There’s no Italy without a thorn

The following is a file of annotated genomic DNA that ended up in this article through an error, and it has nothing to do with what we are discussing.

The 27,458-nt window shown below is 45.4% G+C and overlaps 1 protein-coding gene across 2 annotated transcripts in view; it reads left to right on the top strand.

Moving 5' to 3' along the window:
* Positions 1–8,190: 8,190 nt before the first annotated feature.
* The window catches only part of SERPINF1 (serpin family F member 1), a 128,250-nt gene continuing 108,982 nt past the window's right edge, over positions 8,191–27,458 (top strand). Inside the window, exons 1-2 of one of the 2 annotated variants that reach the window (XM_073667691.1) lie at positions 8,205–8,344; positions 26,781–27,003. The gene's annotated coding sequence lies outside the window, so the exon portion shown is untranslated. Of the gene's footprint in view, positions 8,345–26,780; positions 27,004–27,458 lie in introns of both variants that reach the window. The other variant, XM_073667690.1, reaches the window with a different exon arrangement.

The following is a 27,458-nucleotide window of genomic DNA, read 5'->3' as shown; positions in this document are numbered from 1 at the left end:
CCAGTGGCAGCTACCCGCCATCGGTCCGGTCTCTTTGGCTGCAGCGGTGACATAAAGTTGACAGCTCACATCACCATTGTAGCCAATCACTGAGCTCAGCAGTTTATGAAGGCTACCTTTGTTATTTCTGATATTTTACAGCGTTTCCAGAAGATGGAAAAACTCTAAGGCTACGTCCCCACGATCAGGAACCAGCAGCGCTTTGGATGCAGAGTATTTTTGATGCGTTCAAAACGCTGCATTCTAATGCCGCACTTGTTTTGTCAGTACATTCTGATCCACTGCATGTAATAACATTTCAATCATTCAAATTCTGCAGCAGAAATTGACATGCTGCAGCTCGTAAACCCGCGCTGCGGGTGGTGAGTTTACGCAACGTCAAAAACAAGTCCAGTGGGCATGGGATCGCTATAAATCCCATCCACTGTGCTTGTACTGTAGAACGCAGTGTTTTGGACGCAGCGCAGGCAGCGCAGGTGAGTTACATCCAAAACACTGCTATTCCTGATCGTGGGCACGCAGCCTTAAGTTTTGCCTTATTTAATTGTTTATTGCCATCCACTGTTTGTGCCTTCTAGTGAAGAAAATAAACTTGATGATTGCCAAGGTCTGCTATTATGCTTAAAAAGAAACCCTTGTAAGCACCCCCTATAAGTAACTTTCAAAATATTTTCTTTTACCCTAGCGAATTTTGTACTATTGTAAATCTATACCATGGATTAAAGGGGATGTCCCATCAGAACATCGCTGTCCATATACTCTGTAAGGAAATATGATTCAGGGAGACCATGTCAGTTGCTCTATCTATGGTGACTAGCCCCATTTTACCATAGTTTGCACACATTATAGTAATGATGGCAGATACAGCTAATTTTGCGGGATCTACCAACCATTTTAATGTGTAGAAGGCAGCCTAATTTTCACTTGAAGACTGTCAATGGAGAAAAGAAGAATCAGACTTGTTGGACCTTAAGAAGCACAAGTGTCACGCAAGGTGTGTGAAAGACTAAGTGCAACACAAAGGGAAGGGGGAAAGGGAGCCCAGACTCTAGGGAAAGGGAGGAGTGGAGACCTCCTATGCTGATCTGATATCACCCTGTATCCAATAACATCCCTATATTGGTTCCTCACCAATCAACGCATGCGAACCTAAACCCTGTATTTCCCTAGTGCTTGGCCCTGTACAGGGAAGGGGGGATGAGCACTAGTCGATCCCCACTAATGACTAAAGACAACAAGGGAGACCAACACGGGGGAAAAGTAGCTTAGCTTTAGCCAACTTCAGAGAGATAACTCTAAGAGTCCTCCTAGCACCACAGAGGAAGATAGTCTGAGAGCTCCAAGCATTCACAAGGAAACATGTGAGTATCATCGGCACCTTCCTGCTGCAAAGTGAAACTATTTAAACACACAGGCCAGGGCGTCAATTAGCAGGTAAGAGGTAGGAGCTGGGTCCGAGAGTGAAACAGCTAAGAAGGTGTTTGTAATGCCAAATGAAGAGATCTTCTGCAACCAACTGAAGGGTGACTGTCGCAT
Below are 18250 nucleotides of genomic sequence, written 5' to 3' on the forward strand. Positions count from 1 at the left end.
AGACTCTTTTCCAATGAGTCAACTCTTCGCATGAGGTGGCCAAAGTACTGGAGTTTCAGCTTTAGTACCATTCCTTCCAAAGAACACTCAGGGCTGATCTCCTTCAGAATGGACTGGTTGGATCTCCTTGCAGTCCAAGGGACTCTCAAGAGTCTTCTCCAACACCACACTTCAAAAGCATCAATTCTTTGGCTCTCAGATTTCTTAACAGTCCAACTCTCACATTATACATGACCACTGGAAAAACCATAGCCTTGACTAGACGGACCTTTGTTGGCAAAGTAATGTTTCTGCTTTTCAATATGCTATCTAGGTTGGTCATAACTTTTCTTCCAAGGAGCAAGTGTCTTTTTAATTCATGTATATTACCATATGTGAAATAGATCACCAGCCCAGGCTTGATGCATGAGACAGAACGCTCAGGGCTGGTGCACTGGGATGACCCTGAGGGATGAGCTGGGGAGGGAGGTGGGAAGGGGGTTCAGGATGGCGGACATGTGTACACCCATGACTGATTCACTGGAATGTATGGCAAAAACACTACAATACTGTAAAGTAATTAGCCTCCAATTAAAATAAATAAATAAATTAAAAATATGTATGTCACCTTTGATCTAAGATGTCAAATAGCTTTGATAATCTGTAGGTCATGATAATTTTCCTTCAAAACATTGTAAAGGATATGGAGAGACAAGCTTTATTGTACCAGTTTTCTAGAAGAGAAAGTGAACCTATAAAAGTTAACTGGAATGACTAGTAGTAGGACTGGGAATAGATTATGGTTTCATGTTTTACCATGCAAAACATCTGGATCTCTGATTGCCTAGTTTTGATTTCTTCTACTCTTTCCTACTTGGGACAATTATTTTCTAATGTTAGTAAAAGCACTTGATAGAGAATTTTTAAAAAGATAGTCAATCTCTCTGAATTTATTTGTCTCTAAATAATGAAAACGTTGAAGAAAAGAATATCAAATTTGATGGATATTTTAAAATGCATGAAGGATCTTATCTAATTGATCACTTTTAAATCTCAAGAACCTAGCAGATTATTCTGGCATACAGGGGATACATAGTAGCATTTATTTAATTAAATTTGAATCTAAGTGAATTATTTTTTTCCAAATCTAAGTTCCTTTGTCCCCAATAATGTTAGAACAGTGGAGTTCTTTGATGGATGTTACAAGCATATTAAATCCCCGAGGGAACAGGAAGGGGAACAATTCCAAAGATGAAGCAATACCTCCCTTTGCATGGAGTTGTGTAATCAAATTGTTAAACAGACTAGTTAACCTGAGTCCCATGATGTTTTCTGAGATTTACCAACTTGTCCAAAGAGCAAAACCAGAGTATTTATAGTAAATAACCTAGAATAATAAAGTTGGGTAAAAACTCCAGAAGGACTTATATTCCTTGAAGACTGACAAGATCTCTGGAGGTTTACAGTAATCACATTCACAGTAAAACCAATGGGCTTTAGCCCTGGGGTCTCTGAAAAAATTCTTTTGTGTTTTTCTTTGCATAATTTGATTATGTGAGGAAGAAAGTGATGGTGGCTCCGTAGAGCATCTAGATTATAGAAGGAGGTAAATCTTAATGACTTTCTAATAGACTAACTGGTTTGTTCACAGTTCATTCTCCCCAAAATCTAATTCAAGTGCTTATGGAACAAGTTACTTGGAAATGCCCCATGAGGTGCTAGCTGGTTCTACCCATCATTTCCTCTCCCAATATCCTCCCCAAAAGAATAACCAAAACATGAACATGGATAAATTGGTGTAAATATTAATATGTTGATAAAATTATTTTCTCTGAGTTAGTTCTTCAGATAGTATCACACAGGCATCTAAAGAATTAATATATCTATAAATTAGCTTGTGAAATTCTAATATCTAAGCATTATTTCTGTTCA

There’s no Italy without a thorn, says the drawing by Alessandro Mendini. “A rose is a rose is a rose” goes a famous line by Gertrude Stein, as popular as it is enigmatic. The rose/Italy to which this special section is dedicated aims to reflect the call of this brilliant American poetess to see things for what they are. It is a kind of enunciation of the law of identity to which Mendini has added the realistic touch of a heartfelt but realistic analysis. Gertrude Stein composed her line in 1913 for the poem Sacred Emily. Two years before, in a speech held in 1911 for an audience of suffragettes in Cleveland, the feminist leader Rose Scheiderman declared, “The woman worker needs bread, but she needs roses too.” The admonishment that beauty is a right and an obligation is something that our country particularly should never forget, even when the thorns increase in size, as they did during the tragic events of the recent earthquakes. The idea for this special section comes from Domus’s publisher, Giovanna Mazzocchi, who wishes to pay tribute to what the magazine’s original editor-in-chief Gio Ponti liked to call “the pride of Italian work”. Her proposal was taken up promptly, because never before has Italy needed more consolidation of its vocation toward excellence. The country must practice the reinforcement of design to transform its past into a living future. In 1965, Giulio Carlo Argan published a theoretic manifesto of this need, titled Progetto e Destino (“Design and Destiny”). To design in order to not need designing means opposing destiny as a fatality through the reasoned invention of the future. “We design against the pressure of an unchangeable past,” writes Argan, “So that its strength becomes a push and not weight; a sense of responsibility and not guilt.” Seemingly forgotten words, but perhaps they just need to be pronounced again. That is what this section aims to do by showing the capacity of our architects, artists, designers and critics: to configure new landscapes in which the sense of beauty is married to justness of action; to overcome the crisis and not allow ourselves to be conditioned by fear; to promote the living memory of local territories; to see tradition as a stimulus and not a limitation; beauty as an aspiration and not a deterrent. These are the central themes of the many stories gathered within these pages, all of whose outcome is a testimony to Italian pride.